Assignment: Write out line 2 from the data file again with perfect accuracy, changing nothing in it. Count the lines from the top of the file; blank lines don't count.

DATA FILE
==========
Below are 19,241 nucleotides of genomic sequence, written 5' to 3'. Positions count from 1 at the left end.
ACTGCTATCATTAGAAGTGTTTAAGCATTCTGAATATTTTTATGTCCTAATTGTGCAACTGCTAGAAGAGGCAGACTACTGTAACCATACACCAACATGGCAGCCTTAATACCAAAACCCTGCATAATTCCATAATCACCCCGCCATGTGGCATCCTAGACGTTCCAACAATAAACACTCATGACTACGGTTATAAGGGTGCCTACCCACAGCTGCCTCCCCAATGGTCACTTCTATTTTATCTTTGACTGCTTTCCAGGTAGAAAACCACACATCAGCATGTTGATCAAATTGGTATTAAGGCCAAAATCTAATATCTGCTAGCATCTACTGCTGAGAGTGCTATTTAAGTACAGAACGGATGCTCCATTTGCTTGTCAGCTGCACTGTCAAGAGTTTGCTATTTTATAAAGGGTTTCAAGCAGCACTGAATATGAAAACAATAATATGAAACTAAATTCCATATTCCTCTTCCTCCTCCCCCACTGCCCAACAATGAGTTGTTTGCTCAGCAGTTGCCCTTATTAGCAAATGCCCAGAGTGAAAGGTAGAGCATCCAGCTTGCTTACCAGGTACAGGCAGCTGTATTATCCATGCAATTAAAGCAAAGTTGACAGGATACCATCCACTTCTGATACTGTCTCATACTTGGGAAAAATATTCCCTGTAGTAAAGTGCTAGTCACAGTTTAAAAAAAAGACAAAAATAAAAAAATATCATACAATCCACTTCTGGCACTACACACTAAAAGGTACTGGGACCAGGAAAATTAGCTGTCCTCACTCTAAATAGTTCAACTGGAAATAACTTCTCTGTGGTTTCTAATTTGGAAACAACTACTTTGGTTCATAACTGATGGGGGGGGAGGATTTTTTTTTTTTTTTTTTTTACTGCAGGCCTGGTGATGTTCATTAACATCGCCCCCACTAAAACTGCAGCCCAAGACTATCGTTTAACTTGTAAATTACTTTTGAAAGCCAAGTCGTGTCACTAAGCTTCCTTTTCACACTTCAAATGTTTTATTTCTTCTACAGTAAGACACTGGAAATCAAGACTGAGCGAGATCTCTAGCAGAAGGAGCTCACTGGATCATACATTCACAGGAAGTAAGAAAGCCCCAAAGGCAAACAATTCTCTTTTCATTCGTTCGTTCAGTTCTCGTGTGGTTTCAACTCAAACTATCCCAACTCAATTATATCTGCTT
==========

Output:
ACTGCTATCATTAGAAGTGTTTAAGCATTCTGAATATTTTTATGTCCTAATTGTGCAACTGCTAGAAGAGGCAGACTACTGTAACCATACACCAACATGGCAGCCTTAATACCAAAACCCTGCATAATTCCATAATCACCCCGCCATGTGGCATCCTAGACGTTCCAACAATAAACACTCATGACTACGGTTATAAGGGTGCCTACCCACAGCTGCCTCCCCAATGGTCACTTCTATTTTATCTTTGACTGCTTTCCAGGTAGAAAACCACACATCAGCATGTTGATCAAATTGGTATTAAGGCCAAAATCTAATATCTGCTAGCATCTACTGCTGAGAGTGCTATTTAAGTACAGAACGGATGCTCCATTTGCTTGTCAGCTGCACTGTCAAGAGTTTGCTATTTTATAAAGGGTTTCAAGCAGCACTGAATATGAAAACAATAATATGAAACTAAATTCCATATTCCTCTTCCTCCTCCCCCACTGCCCAACAATGAGTTGTTTGCTCAGCAGTTGCCCTTATTAGCAAATGCCCAGAGTGAAAGGTAGAGCATCCAGCTTGCTTACCAGGTACAGGCAGCTGTATTATCCATGCAATTAAAGCAAAGTTGACAGGATACCATCCACTTCTGATACTGTCTCATACTTGGGAAAAATATTCCCTGTAGTAAAGTGCTAGTCACAGTTTAAAAAAAAGACAAAAATAAAAAAATATCATACAATCCACTTCTGGCACTACACACTAAAAGGTACTGGGACCAGGAAAATTAGCTGTCCTCACTCTAAATAGTTCAACTGGAAATAACTTCTCTGTGGTTTCTAATTTGGAAACAACTACTTTGGTTCATAACTGATGGGGGGGGAGGATTTTTTTTTTTTTTTTTTTTACTGCAGGCCTGGTGATGTTCATTAACATCGCCCCCACTAAAACTGCAGCCCAAGACTATCGTTTAACTTGTAAATTACTTTTGAAAGCCAAGTCGTGTCACTAAGCTTCCTTTTCACACTTCAAATGTTTTATTTCTTCTACAGTAAGACACTGGAAATCAAGACTGAGCGAGATCTCTAGCAGAAGGAGCTCACTGGATCATACATTCACAGGAAGTAAGAAAGCCCCAAAGGCAAACAATTCTCTTTTCATTCGTTCGTTCAGTTCTCGTGTGGTTTCAACTCAAACTATCCCAACTCAATTATATCTGCTT